The new bargaining system:
The official birth of the market union


The so-called reform of the bargaining system and the agreement between industry associations, the government and the CISL, UIL and UGL unions comes during an extremely difficult moment, socially and politically, for the workers' movement because of the economic crisis.

Apart from making life extremely difficult for millions of workers and pensioners, the economic crisis is a time when the power relations between capital and labour are redefined. The real weakening of rights and wages that this agreement will introduce is an integral part of capital's policy in dealing with the crisis.

This agreement opens the way to a new form of representation, based on the central role that the union organizations will acquire as managers of the agreement with strong involvement in the dynamics of the market: an authoritarian response which will severely limit participation and union autonomy. The reduced role of collective bargaining and the national labour contract, which by the way will no longer be able to protect and strengthen wages against real inflation, is capital's answer to the crisis: reduce pay without risking anything.

The periods of truce provided for by the agreement are nothing more than a masked attempt to limit the right to strike and the inevitable response that the workers and the people will provide to the damaging, barbarous policies of capital; the ability to revise collectively-agreed national contracts negatively will tie the workers to market values as mere merchandise; and even when collective bargaining itself within a single workplace is possible, the agreement ensures that the profitability of the company takes precedence over the workers.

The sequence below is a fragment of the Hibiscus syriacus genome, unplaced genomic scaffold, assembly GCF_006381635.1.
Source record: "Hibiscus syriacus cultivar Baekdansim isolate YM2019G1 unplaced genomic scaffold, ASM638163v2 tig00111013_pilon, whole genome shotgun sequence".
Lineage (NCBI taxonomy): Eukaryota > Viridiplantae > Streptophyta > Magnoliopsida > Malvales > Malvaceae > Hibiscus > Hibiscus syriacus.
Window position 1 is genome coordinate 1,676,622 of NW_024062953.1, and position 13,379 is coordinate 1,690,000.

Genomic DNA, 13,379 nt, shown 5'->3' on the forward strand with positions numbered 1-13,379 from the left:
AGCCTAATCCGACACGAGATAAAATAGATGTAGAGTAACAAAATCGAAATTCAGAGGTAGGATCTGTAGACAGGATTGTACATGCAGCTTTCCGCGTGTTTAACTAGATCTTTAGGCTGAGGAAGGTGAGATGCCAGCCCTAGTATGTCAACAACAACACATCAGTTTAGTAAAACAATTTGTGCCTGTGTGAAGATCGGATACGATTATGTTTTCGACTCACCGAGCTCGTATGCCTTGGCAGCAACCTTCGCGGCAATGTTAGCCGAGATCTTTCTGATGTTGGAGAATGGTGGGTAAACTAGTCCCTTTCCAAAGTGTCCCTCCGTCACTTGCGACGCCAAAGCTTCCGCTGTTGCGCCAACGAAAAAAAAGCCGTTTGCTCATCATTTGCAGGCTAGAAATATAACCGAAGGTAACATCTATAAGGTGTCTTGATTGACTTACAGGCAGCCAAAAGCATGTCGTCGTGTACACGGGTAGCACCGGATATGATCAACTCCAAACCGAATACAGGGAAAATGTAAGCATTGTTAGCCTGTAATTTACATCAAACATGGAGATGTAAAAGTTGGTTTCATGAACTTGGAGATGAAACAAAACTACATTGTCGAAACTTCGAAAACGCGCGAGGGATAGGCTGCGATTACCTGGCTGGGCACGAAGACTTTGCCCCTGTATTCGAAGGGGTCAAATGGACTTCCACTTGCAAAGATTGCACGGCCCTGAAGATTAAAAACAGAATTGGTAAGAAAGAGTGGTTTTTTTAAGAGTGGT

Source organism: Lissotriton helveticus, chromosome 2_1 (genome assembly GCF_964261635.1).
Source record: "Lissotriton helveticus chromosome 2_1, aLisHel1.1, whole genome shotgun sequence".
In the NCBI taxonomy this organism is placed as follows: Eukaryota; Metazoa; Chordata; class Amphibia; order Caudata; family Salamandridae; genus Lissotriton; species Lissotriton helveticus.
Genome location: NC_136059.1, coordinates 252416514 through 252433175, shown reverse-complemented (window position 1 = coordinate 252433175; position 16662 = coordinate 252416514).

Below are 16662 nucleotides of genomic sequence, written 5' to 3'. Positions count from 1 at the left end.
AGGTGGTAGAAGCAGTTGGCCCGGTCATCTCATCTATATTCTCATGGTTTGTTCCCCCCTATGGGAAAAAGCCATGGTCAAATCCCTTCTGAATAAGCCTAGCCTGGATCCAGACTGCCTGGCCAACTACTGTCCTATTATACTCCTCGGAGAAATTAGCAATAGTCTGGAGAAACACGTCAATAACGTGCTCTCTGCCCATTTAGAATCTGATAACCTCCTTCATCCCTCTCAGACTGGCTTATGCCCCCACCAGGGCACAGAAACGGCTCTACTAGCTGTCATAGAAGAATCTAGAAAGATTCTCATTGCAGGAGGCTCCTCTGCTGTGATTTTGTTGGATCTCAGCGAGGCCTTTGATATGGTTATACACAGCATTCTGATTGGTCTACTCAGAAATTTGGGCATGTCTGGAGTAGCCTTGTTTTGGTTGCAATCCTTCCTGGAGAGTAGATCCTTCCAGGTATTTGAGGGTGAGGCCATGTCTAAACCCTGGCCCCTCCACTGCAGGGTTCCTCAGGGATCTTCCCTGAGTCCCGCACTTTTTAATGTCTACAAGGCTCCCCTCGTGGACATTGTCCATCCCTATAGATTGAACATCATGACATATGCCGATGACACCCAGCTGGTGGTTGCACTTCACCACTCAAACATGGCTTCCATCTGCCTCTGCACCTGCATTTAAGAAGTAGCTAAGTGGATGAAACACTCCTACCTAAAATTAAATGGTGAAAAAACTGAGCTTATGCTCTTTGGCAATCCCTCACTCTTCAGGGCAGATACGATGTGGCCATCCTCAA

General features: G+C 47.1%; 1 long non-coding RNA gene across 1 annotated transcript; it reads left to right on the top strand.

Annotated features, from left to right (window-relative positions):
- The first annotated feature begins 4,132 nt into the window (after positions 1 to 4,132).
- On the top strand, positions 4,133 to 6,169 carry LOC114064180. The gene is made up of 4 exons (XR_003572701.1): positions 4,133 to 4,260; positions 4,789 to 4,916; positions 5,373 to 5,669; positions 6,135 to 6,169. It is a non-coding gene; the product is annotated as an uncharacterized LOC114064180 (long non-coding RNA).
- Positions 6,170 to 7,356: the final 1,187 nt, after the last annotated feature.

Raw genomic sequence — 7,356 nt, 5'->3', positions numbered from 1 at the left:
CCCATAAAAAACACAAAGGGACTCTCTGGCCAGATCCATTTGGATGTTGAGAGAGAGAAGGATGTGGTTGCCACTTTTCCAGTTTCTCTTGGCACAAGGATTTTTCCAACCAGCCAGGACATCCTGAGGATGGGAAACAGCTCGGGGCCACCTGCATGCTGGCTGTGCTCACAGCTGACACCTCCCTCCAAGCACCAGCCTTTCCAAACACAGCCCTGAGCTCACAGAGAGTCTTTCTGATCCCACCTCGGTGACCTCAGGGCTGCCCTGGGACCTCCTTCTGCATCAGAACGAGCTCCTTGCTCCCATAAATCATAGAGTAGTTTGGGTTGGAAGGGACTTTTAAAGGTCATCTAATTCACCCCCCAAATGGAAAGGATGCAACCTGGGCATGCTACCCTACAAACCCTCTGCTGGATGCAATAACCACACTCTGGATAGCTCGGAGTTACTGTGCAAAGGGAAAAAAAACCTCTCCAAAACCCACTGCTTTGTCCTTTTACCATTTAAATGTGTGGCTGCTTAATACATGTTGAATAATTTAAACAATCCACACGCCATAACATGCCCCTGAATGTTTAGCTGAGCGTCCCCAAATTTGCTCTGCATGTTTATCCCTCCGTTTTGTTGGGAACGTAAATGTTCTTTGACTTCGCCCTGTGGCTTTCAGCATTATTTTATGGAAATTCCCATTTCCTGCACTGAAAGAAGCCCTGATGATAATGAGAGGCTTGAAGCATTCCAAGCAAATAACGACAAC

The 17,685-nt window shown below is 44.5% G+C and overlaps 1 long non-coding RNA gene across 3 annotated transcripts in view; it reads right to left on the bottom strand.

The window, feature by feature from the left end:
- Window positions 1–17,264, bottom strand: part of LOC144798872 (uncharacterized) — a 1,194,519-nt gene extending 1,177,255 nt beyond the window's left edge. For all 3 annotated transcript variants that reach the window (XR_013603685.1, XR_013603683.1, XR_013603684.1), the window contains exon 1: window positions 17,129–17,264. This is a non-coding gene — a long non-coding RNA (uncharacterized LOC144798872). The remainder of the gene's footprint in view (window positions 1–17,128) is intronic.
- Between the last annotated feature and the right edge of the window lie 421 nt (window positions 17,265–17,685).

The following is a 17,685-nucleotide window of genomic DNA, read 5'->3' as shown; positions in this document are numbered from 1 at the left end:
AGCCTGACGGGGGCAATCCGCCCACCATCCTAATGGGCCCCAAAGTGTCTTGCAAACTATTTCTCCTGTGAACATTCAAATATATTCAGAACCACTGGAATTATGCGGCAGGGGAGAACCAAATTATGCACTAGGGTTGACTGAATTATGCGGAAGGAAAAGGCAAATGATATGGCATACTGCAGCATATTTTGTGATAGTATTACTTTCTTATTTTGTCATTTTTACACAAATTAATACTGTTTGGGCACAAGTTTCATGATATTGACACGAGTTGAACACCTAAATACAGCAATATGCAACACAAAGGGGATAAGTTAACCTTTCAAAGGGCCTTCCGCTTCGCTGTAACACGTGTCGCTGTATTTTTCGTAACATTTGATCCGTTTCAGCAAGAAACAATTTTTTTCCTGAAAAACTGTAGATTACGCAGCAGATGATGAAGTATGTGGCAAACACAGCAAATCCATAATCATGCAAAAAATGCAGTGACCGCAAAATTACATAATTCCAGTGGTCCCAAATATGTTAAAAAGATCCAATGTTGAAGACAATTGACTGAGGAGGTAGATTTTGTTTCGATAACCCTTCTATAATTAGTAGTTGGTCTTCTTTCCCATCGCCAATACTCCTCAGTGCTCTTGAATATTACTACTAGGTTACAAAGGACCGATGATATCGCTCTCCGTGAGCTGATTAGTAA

The bilateral committees provided for in the agreement will serve to enable a mafia-like - and thus unequal - system of assistance, which will be totally unbalanced and go against the real interests of the worker, producing the deleterious rise of a caste of charity professionals.

The emergence of an authoritarian policy aimed at redefining the rules of collective bargaining finds in the CGIL the last hope of the workers to oppose this project; the schizophrenic policies of the Democratic Party will not be enough to ensure a return to the partnership fold of certain important areas of this union confederation. The 13th February strike called by the CGIL's metalworkers (FIOM) and public sector workers (FP-CGIL) is the only chance for renewed impetus to the struggle. This new situation that has emerged is also forcing the still too-silent world of grassroots syndicalism to join the battle in a united way, with none of the typical inter-union competitiveness.

We are thus entering a new phase in which this agreement will have to be overturned, category by category, workplace by workplace.

They are trying to eliminate social conflict! Instead they will have to face more conflict, enough to defeat their plan to make the workers pay for their crisis.

71st Council of Delegates
Federazione dei Comunisti Anarchici

Pesaro, 25 January 2009